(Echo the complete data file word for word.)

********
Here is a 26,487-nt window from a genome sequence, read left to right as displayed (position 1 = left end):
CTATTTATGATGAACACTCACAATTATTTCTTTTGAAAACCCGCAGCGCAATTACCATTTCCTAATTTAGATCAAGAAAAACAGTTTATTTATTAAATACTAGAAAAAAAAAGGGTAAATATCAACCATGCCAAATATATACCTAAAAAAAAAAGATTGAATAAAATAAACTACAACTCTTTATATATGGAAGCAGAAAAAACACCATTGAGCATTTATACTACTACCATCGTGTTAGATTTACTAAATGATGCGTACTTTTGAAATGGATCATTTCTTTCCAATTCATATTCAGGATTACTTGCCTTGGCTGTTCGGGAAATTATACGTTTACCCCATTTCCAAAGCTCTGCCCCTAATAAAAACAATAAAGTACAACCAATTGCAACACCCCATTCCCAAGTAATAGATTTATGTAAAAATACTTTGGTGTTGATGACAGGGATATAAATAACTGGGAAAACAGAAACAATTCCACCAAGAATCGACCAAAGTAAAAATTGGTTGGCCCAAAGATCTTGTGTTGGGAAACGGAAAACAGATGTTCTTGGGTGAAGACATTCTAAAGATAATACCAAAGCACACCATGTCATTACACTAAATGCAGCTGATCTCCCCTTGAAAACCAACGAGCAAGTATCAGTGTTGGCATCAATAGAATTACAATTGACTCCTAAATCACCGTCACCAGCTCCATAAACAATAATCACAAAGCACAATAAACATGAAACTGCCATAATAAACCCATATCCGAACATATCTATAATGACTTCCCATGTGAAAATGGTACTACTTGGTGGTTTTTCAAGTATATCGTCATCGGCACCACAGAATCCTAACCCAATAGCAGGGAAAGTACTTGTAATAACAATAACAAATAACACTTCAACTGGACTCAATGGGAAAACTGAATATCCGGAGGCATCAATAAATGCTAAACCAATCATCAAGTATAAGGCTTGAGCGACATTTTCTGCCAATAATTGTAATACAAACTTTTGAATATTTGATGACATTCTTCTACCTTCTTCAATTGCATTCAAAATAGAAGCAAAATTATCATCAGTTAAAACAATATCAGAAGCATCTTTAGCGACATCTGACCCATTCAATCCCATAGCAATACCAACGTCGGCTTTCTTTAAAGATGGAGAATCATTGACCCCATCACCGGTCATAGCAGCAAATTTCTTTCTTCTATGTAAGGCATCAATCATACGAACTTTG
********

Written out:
Here is a 26,487-nt window from a genome sequence, read left to right as displayed (position 1 = left end):
CTATTTATGATGAACACTCACAATTATTTCTTTTGAAAACCCGCAGCGCAATTACCATTTCCTAATTTAGATCAAGAAAAACAGTTTATTTATTAAATACTAGAAAAAAAAAGGGTAAATATCAACCATGCCAAATATATACCTAAAAAAAAAAGATTGAATAAAATAAACTACAACTCTTTATATATGGAAGCAGAAAAAACACCATTGAGCATTTATACTACTACCATCGTGTTAGATTTACTAAATGATGCGTACTTTTGAAATGGATCATTTCTTTCCAATTCATATTCAGGATTACTTGCCTTGGCTGTTCGGGAAATTATACGTTTACCCCATTTCCAAAGCTCTGCCCCTAATAAAAACAATAAAGTACAACCAATTGCAACACCCCATTCCCAAGTAATAGATTTATGTAAAAATACTTTGGTGTTGATGACAGGGATATAAATAACTGGGAAAACAGAAACAATTCCACCAAGAATCGACCAAAGTAAAAATTGGTTGGCCCAAAGATCTTGTGTTGGGAAACGGAAAACAGATGTTCTTGGGTGAAGACATTCTAAAGATAATACCAAAGCACACCATGTCATTACACTAAATGCAGCTGATCTCCCCTTGAAAACCAACGAGCAAGTATCAGTGTTGGCATCAATAGAATTACAATTGACTCCTAAATCACCGTCACCAGCTCCATAAACAATAATCACAAAGCACAATAAACATGAAACTGCCATAATAAACCCATATCCGAACATATCTATAATGACTTCCCATGTGAAAATGGTACTACTTGGTGGTTTTTCAAGTATATCGTCATCGGCACCACAGAATCCTAACCCAATAGCAGGGAAAGTACTTGTAATAACAATAACAAATAACACTTCAACTGGACTCAATGGGAAAACTGAATATCCGGAGGCATCAATAAATGCTAAACCAATCATCAAGTATAAGGCTTGAGCGACATTTTCTGCCAATAATTGTAATACAAACTTTTGAATATTTGATGACATTCTTCTACCTTCTTCAATTGCATTCAAAATAGAAGCAAAATTATCATCAGTTAAAACAATATCAGAAGCATCTTTAGCGACATCTGACCCATTCAATCCCATAGCAATACCAACGTCGGCTTTCTTTAAAGATGGAGAATCATTGACCCCATCACCGGTCATAGCAGCAAATTTCTTTCTTCTATGTAAGGCATCAATCATACGAACTTTG